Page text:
Let’s be real, the warm-up acts are never the draw. For every Jimi Hendrix opening for the Monkees (true story) there’s, well, every other opening act you’ve ever sat through to get to the main event.
But the Republican National Convention has, for better or worse, managed to flip that on its head. The most memorable speakers, so far, have not been the stars.
On Monday, Nikki Haley and Tim Scott did great. But Monday night’s most important moments came from Rep. Vernon Jones and Mark and Patricia McCloskey. Jones talked about supporting Donald Trump and what kind of havoc that wreaked in his own life. The McCloskeys spoke of being ordinary people who had been threatened at their home by the mob we see on our TVs. They spoke for the millions of Americans watching the lawlessness continue unabated.
On Tuesday, First Lady Melania Trump and Secretary of State Mike Pompeo delivered fine enough speeches. Melania touted school choice but otherwise delivered a staid speech. Pompeo’s had an exciting backdrop, Jerusalem, and he recounted Trump accomplishments in the Middle East.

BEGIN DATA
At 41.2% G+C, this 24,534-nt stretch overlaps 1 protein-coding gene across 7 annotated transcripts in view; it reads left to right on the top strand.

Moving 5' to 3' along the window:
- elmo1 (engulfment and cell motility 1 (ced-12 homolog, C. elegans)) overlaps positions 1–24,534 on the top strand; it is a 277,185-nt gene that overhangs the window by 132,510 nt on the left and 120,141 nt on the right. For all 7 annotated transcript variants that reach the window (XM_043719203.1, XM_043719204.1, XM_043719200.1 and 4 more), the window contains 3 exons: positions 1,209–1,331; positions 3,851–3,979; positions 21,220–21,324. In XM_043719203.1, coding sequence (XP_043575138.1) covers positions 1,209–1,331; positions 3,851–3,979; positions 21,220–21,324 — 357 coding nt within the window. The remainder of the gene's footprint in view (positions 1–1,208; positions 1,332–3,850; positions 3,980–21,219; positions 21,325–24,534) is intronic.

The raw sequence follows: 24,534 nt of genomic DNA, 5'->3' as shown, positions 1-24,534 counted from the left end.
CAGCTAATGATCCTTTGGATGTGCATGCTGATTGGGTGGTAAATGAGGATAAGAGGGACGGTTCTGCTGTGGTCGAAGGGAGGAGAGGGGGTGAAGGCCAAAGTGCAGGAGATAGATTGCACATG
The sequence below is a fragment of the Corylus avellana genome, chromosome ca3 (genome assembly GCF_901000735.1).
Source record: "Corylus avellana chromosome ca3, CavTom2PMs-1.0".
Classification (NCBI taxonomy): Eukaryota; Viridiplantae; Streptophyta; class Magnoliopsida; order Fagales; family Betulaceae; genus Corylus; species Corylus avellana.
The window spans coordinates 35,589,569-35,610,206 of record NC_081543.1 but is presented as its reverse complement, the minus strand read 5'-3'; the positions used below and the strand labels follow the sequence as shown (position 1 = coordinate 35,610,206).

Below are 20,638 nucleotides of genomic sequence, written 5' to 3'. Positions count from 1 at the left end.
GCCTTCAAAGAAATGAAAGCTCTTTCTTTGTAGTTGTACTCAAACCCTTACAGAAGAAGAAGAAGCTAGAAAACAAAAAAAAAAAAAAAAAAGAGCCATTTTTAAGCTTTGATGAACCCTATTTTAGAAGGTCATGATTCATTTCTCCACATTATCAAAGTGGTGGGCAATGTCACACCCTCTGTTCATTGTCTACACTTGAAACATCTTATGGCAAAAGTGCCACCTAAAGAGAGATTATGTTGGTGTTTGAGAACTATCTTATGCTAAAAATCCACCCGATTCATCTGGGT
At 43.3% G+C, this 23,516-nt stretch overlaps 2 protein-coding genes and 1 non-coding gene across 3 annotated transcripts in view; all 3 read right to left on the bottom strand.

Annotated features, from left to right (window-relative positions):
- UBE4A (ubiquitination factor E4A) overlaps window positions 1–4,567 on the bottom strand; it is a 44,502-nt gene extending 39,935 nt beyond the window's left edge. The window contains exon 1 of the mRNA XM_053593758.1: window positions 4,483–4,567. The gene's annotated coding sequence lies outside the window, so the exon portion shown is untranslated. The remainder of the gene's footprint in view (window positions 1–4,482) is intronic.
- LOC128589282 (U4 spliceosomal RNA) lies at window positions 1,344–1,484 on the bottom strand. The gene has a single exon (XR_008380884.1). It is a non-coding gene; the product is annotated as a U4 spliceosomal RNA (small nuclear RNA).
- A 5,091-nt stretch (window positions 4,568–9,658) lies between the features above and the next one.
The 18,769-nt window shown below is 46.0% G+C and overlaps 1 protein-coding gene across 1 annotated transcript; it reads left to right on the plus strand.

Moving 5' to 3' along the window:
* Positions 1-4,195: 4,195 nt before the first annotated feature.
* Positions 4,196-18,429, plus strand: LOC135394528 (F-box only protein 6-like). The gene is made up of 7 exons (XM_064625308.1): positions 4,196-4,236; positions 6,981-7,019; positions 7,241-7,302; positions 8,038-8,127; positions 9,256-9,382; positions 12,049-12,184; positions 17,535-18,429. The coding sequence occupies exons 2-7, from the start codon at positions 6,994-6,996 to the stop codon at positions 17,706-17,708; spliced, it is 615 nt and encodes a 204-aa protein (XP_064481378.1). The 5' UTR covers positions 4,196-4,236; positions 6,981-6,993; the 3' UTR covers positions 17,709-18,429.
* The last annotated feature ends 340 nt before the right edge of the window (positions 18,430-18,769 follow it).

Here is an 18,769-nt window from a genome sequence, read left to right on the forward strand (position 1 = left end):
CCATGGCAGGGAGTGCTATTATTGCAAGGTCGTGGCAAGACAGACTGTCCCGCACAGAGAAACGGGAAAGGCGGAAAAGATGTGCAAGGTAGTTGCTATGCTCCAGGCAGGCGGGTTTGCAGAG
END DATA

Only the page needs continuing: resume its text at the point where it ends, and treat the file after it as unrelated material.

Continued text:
But the speech of the night belonged to Nick Sandmann, the Covington Catholic teenager who nearly had his life destroyed when a short video of him wearing a MAGA hat and interacting with a Native American protester went viral. Sandmann sued CNN, NBC, the Washington Post and other outlets for defaming him. He ended up settling for undisclosed amounts.
Sandmann’s speech was a reminder to Americans that anyone with a cell phone can tape them and shop the clip to news outlets who will run with it if it fits their narrative. It tore into cancel culture but also the insane liberal media bias that remains as, if not more, pervasive as ever.
‘The full war machine of the mainstream media revved up into attack mode,’ Sandmann said, describing his viral moment. ‘They did so without ever researching the full video of the incident; without ever investigating Mr Philips’s motives; or without ever asking me for my side of the story. And do you know why? Because the truth wasn’t important.’
Sandmann could have been rejected from colleges, stopped from getting a job, and generally had his life upended because of what the media casually did to him. He spoke to and for Americans who know the same can easily happen to them.
Donald Trump does best when he runs with the stories of these regular people. 2020 might be different than 2016, but the concept of the forgotten person turning to Trump is the same. The convention did well to highlight them and show they’re still with him.
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